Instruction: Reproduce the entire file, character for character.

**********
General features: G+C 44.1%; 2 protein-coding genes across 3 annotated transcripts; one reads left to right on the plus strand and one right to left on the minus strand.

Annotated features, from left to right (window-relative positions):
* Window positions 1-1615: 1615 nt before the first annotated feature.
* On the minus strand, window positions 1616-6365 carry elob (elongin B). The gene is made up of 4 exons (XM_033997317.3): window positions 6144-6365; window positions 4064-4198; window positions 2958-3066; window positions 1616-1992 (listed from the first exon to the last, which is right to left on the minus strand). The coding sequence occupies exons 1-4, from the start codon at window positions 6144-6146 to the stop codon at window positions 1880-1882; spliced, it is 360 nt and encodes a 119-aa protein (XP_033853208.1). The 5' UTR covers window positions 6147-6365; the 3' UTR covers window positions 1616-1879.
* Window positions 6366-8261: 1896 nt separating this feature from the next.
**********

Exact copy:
General features: G+C 44.1%; 2 protein-coding genes across 3 annotated transcripts; one reads left to right on the plus strand and one right to left on the minus strand.

Annotated features, from left to right (window-relative positions):
* Window positions 1-1615: 1615 nt before the first annotated feature.
* On the minus strand, window positions 1616-6365 carry elob (elongin B). The gene is made up of 4 exons (XM_033997317.3): window positions 6144-6365; window positions 4064-4198; window positions 2958-3066; window positions 1616-1992 (listed from the first exon to the last, which is right to left on the minus strand). The coding sequence occupies exons 1-4, from the start codon at window positions 6144-6146 to the stop codon at window positions 1880-1882; spliced, it is 360 nt and encodes a 119-aa protein (XP_033853208.1). The 5' UTR covers window positions 6147-6365; the 3' UTR covers window positions 1616-1879.
* Window positions 6366-8261: 1896 nt separating this feature from the next.